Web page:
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European Integration and the 'Euro Project'

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  • Philip Arestis
  • Malcolm Sawyer

Abstract

The introduction of the euro has been a significant step in the integration of the economies of the countries that form the European Union (EU) and the 12 countries that comprise the Economic and Monetary Union (EMU). Its adoption not only means that a single currency prevails across the euro zone with reduced transactions costs for trade between member countries; the currency also has become embedded in a particular set of institutional and policy arrangements that tell us about the nature of economic integration in the EU. In fact, the euro is a relatively small step along the path to further economic integration at the global level, and the neoliberal agenda of globalization can be clearly seen from the ways in which the euro has been introduced.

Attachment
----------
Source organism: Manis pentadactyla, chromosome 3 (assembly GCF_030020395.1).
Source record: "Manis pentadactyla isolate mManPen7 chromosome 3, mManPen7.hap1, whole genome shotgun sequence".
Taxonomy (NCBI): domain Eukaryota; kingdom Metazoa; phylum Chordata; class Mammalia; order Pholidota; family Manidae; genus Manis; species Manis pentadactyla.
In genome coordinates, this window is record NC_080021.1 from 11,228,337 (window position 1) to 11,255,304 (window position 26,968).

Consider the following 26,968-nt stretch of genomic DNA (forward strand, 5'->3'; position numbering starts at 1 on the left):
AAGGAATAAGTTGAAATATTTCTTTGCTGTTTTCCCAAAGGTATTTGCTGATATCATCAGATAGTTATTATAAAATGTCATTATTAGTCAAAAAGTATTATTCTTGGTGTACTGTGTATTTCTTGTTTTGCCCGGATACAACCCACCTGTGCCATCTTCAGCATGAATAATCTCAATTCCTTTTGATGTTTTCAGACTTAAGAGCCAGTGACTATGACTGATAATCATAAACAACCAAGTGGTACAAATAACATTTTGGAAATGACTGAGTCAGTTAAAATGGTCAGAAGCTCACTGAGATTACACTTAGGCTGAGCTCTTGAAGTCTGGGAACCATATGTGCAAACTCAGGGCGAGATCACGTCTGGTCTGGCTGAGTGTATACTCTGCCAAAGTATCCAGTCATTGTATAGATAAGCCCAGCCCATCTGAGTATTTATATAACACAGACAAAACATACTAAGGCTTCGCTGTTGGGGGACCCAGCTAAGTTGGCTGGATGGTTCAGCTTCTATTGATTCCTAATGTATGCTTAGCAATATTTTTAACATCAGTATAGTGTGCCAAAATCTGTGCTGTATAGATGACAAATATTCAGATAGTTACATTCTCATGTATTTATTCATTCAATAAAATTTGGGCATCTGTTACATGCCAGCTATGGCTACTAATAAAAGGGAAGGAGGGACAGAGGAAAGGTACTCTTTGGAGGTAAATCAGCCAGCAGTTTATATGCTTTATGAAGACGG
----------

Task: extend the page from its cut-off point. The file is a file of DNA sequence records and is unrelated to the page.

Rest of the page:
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  • Philip Arestis & Malcolm Sawyer, "undated". "European Integration and the 'Euro Project'," Economics Policy Note Archive 02-3, Levy Economics Institute.
  • Handle: RePEc:lev:levypn:02-3
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    References listed on IDEAS

    as
    1. Philip Arestis & Malcolm Sawyer, 2002. "Can Monetary Policy Affect The Real Economy?," Macroeconomics 0209012, University Library of Munich, Germany.
    2. Willem F. Duisenberg, 1999. "Economic and monetary union in Europe : the challenges ahead," Proceedings - Economic Policy Symposium - Jackson Hole, Federal Reserve Bank of Kansas City, pages 185-194.
    3. Arestis, Philip & McCauley, Kevin & Sawyer, Malcolm, 2001. "An Alternative Stability Pact for the European Union," Cambridge Journal of Economics, Oxford University Press, vol. 25(1), pages 113-130, January.
    4. Philip Arestis & Malcolm Sawyer, 2008. "A critical reconsideration of the foundations of monetary policy in the new consensus macroeconomics framework," Cambridge Journal of Economics, Oxford University Press, vol. 32(5), pages 761-779, September.
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